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Neuropathy Trajectory Informed by Algorithm-Based Alerts From Remote Symptom Monitoring (RSM)Tool in Breast Cancer Practice

By June 10, 2024No Comments
Neuropathy Trajectory Informed by Algorithm-Based Alerts From Remote Symptom Monitoring (RSM)Tool in Breast Cancer Practice

Authors: Joel N. Saltzman, MD1, Emelly Rusli, MPH2, Aaron Galaznik MD MBA2, Debra Wujcik, PhD RN2

1Cleveland Clinic, Cleveland, OH 2Carevive Systems, Inc., Boston, MA


  • The prevalence of chemotherapy-induced peripheral neuropathy (CIPN) ranges from 19% to over 85%1.
  • In breast cancer (BC) adjuvant treatment, 42% of women report numbness and tingling after two years with 10% stating the symptoms are severe2.
  • Severe CIPN interferes with daily function, reduces quality-of-life, and may lead to treatment interruption or dose reduction.
  • Risk factors include age, pre-existing neuropathy (PX PN), and treatment with taxanes and platinum-based drugs.
  • This study explored the trajectory of neuropathy using data from remote symptom monitoring (RSM) in real-world breast cancer practice.


  • Women undergoing BC treatment who enrolled in Carevive PROmpt®, an RSM tool, and reported moderate or severe symptoms between 9/1/2020 and 11/29/2023 (regardless of neuropathy status at baseline) were included.
  • A composite score (derived from PRO-CTCAE3) using frequency, severity, and interference ascertains symptoms as mild, moderate, or severe. Mild symptoms are discussed at the next clinical visit while moderate or severe symptoms trigger an alert to the care team for immediate evaluation and mitigation.
  • Analysis of neuropathy trajectory was conducted in patients who did not have pre-existing neuropathy (PX PN) at baseline, examining time to first neuropathy report and time to alert trigger due to severity.
  • Age at first neuropathy, duration of therapy, cancer stage, race, CIPN drugs use, and the level of neuropathy interference were explored by the difference in time to neuropathy alert trigger. No statistical comparison was conducted.


  • A total of 519 female BC patients were included, of whom 177 (34.1%) reported moderate/severe neuropathy at least once (Figure 1).
  • Of 7,641 total alerts generated, 10.5% were associated with neuropathy. About 58% of patients (n=103) did not have pre-existing neuropathy (PX PN) and contributed to 57% of neuropathy alerts during the study period (Figure 1).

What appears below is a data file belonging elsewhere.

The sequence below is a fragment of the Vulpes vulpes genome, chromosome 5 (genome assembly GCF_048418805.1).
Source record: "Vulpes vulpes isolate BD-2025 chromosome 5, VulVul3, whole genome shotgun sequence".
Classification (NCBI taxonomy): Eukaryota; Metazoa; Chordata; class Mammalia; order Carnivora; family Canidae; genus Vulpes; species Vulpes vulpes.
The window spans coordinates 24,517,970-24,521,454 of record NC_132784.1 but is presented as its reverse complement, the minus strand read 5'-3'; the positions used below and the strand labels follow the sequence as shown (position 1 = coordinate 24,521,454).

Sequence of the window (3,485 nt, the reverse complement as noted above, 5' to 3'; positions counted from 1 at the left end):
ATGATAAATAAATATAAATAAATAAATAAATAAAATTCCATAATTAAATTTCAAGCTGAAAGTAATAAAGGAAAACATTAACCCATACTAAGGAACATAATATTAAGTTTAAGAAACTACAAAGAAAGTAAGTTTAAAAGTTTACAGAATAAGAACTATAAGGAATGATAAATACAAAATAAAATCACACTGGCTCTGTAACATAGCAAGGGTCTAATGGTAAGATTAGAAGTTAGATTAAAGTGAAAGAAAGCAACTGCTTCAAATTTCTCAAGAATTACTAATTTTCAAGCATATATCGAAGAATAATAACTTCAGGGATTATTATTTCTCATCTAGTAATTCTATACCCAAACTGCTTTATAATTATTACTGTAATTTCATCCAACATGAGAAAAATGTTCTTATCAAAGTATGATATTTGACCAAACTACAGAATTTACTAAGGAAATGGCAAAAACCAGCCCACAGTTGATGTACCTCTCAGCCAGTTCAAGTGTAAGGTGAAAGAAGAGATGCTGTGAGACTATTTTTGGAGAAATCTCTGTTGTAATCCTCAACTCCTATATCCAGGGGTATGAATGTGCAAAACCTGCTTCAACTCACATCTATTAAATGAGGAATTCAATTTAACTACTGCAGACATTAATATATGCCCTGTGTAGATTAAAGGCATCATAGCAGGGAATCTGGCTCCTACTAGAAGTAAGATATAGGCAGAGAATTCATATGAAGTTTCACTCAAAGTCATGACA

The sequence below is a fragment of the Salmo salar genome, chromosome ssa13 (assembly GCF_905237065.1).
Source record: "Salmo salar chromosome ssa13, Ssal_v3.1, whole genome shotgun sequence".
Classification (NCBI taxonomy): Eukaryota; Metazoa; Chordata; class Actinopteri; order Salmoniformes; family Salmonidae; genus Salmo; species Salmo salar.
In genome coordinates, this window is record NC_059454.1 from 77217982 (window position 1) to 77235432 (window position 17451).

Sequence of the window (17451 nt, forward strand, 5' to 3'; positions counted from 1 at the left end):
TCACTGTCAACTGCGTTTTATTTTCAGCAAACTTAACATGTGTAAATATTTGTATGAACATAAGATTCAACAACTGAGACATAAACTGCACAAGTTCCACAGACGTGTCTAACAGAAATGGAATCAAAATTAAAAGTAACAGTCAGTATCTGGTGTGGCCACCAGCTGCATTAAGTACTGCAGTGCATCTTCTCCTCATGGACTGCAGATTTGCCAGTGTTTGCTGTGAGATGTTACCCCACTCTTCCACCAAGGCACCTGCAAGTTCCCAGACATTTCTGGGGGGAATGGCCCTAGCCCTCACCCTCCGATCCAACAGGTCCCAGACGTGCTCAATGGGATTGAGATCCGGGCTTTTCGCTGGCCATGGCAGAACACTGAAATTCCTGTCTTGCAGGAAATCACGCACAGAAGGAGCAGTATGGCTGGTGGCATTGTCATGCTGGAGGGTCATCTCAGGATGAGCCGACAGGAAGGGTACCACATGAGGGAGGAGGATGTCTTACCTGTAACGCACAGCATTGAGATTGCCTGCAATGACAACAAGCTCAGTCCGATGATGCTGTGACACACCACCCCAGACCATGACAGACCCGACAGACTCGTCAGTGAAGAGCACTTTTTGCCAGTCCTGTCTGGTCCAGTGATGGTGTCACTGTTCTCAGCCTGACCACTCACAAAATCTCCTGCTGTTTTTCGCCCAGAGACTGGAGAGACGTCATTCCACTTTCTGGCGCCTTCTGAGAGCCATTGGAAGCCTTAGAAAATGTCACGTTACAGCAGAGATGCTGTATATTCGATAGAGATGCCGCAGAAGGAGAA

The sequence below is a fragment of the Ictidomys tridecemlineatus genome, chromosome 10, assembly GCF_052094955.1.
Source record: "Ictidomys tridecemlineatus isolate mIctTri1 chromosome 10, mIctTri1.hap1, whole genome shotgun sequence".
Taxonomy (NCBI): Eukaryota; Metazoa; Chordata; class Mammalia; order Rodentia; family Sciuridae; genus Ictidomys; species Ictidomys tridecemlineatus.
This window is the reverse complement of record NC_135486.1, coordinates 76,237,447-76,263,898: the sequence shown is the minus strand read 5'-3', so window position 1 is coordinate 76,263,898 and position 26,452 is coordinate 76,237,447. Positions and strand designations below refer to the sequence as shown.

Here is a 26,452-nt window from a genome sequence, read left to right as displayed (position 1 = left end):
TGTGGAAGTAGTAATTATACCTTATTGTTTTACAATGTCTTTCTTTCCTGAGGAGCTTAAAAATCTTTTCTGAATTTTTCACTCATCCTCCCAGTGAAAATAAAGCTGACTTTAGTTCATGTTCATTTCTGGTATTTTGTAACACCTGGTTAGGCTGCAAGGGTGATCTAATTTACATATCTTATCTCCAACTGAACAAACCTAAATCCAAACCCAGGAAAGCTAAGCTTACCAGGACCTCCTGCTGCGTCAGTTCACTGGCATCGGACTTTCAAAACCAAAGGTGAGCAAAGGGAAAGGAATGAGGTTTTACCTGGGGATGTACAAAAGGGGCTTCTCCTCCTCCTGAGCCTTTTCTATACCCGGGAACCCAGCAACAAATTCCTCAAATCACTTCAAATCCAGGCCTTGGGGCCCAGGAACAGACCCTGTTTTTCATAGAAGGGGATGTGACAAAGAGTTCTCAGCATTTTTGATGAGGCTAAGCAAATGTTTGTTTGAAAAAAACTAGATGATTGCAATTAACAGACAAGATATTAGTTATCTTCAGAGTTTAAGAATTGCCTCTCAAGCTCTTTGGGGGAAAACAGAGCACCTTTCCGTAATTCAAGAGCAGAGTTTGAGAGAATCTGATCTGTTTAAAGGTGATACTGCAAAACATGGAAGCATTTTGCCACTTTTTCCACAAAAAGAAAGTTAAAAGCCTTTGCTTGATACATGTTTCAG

• Approximately 42% (n=74) of patients had PX PN, with median age of 58.5, 31% late stage, 32% Black/African American, and 61% having prior use of CIPN drugs (Table 1).
  • Median age of patients without PX PN was 56, 21% late stage, 30% Black/African American, and 48% having prior use of CIPN drugs (Table 1).
  • In patients without PX PN (n=103), neuropathy was first reported over a median of 42 days (IQR: 17.5, 70.5) from baseline. More than half of patients (n=55) had a mild neuropathy at first report, which then progressed to moderate/severe at a median of 28 days (IQR: 14, 79), Figure 2.
  • About 47% of patients without PX PN reported first neuropathy occurrence as moderate/severe over a median of 54 days (IQR: 19, 97.2), Figure 2.
  • The level of interference for first neuropathy occurrence was described to be a little bit or somewhat for 52% of patients (Figure 3).
  • Patients with mild first occurrence of neuropathy (n=55) were then stratified by the time to first neuropathy alert (moderate/severe) from first report: 0-28 days (n=28) and >28 days (n=27). For the two groups, median age at first neuropathy was 51 and 49, duration of treatment was 2.4 and 4.4 months, early stage was 18% and 15%, Black/African American 32% and 22%, and receiving CIPN drugs at alert was 50% and 59%, respectively. The most prevalent level of interference upon alert was described as somewhat (61% vs. 52%, respectively), Table 2.
Neuropathy Trajectory Informed by Algorithm-Based Alerts From Remote Symptom Monitoring (RSM)Tool in Breast Cancer Practice

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